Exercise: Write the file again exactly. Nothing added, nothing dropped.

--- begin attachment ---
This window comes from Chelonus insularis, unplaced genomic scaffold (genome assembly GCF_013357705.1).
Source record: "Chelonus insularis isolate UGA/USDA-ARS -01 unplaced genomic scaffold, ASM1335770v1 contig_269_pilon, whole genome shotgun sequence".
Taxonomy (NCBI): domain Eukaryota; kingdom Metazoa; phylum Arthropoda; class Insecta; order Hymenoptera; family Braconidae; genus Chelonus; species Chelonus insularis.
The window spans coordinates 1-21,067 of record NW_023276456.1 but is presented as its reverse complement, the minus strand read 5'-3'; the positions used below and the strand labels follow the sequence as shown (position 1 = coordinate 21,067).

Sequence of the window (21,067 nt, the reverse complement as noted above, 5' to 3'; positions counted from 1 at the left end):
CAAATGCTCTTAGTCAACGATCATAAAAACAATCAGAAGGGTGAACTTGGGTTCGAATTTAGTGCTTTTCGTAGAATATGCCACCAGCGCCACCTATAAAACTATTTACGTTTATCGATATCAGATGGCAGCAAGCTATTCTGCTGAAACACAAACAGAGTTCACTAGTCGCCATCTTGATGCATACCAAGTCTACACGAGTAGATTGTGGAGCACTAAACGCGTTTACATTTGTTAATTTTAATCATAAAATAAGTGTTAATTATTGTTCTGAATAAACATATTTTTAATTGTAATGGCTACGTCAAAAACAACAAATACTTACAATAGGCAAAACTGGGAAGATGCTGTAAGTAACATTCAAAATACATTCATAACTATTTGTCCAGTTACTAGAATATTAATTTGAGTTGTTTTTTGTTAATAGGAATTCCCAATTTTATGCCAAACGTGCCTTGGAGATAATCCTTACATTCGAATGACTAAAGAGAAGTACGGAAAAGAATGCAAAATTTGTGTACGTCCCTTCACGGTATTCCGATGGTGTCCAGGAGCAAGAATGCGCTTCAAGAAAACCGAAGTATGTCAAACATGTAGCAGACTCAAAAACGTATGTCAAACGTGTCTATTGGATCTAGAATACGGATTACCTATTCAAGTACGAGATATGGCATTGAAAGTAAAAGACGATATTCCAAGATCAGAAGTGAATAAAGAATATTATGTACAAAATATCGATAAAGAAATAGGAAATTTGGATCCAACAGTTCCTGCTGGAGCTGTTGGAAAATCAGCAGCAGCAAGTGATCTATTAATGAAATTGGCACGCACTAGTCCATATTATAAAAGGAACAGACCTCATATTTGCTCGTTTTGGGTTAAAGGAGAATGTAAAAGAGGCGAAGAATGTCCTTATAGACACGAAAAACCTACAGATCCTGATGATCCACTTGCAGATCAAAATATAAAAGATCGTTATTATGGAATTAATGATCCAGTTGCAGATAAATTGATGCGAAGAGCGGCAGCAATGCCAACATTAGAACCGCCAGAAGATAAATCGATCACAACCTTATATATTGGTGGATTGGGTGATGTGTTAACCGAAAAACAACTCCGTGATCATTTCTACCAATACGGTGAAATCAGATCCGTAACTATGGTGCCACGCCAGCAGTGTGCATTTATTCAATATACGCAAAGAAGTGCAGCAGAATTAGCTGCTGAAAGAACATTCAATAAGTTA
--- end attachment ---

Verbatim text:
This window comes from Chelonus insularis, unplaced genomic scaffold (genome assembly GCF_013357705.1).
Source record: "Chelonus insularis isolate UGA/USDA-ARS -01 unplaced genomic scaffold, ASM1335770v1 contig_269_pilon, whole genome shotgun sequence".
Taxonomy (NCBI): domain Eukaryota; kingdom Metazoa; phylum Arthropoda; class Insecta; order Hymenoptera; family Braconidae; genus Chelonus; species Chelonus insularis.
The window spans coordinates 1-21,067 of record NW_023276456.1 but is presented as its reverse complement, the minus strand read 5'-3'; the positions used below and the strand labels follow the sequence as shown (position 1 = coordinate 21,067).

Sequence of the window (21,067 nt, the reverse complement as noted above, 5' to 3'; positions counted from 1 at the left end):
CAAATGCTCTTAGTCAACGATCATAAAAACAATCAGAAGGGTGAACTTGGGTTCGAATTTAGTGCTTTTCGTAGAATATGCCACCAGCGCCACCTATAAAACTATTTACGTTTATCGATATCAGATGGCAGCAAGCTATTCTGCTGAAACACAAACAGAGTTCACTAGTCGCCATCTTGATGCATACCAAGTCTACACGAGTAGATTGTGGAGCACTAAACGCGTTTACATTTGTTAATTTTAATCATAAAATAAGTGTTAATTATTGTTCTGAATAAACATATTTTTAATTGTAATGGCTACGTCAAAAACAACAAATACTTACAATAGGCAAAACTGGGAAGATGCTGTAAGTAACATTCAAAATACATTCATAACTATTTGTCCAGTTACTAGAATATTAATTTGAGTTGTTTTTTGTTAATAGGAATTCCCAATTTTATGCCAAACGTGCCTTGGAGATAATCCTTACATTCGAATGACTAAAGAGAAGTACGGAAAAGAATGCAAAATTTGTGTACGTCCCTTCACGGTATTCCGATGGTGTCCAGGAGCAAGAATGCGCTTCAAGAAAACCGAAGTATGTCAAACATGTAGCAGACTCAAAAACGTATGTCAAACGTGTCTATTGGATCTAGAATACGGATTACCTATTCAAGTACGAGATATGGCATTGAAAGTAAAAGACGATATTCCAAGATCAGAAGTGAATAAAGAATATTATGTACAAAATATCGATAAAGAAATAGGAAATTTGGATCCAACAGTTCCTGCTGGAGCTGTTGGAAAATCAGCAGCAGCAAGTGATCTATTAATGAAATTGGCACGCACTAGTCCATATTATAAAAGGAACAGACCTCATATTTGCTCGTTTTGGGTTAAAGGAGAATGTAAAAGAGGCGAAGAATGTCCTTATAGACACGAAAAACCTACAGATCCTGATGATCCACTTGCAGATCAAAATATAAAAGATCGTTATTATGGAATTAATGATCCAGTTGCAGATAAATTGATGCGAAGAGCGGCAGCAATGCCAACATTAGAACCGCCAGAAGATAAATCGATCACAACCTTATATATTGGTGGATTGGGTGATGTGTTAACCGAAAAACAACTCCGTGATCATTTCTACCAATACGGTGAAATCAGATCCGTAACTATGGTGCCACGCCAGCAGTGTGCATTTATTCAATATACGCAAAGAAGTGCAGCAGAATTAGCTGCTGAAAGAACATTCAATAAGTTA